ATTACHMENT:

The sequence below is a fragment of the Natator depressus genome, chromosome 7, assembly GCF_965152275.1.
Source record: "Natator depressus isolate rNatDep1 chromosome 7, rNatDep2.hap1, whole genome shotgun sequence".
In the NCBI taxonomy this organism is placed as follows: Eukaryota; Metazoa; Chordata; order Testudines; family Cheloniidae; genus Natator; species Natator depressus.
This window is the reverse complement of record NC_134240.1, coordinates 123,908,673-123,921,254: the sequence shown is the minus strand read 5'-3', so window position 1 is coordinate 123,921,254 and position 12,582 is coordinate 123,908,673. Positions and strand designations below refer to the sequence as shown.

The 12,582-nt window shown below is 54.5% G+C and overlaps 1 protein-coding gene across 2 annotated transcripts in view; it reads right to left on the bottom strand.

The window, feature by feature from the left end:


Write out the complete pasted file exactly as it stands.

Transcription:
The sequence below is a fragment of the Natator depressus genome, chromosome 7, assembly GCF_965152275.1.
Source record: "Natator depressus isolate rNatDep1 chromosome 7, rNatDep2.hap1, whole genome shotgun sequence".
In the NCBI taxonomy this organism is placed as follows: Eukaryota; Metazoa; Chordata; order Testudines; family Cheloniidae; genus Natator; species Natator depressus.
This window is the reverse complement of record NC_134240.1, coordinates 123,908,673-123,921,254: the sequence shown is the minus strand read 5'-3', so window position 1 is coordinate 123,921,254 and position 12,582 is coordinate 123,908,673. Positions and strand designations below refer to the sequence as shown.

The 12,582-nt window shown below is 54.5% G+C and overlaps 1 protein-coding gene across 2 annotated transcripts in view; it reads right to left on the bottom strand.

The window, feature by feature from the left end: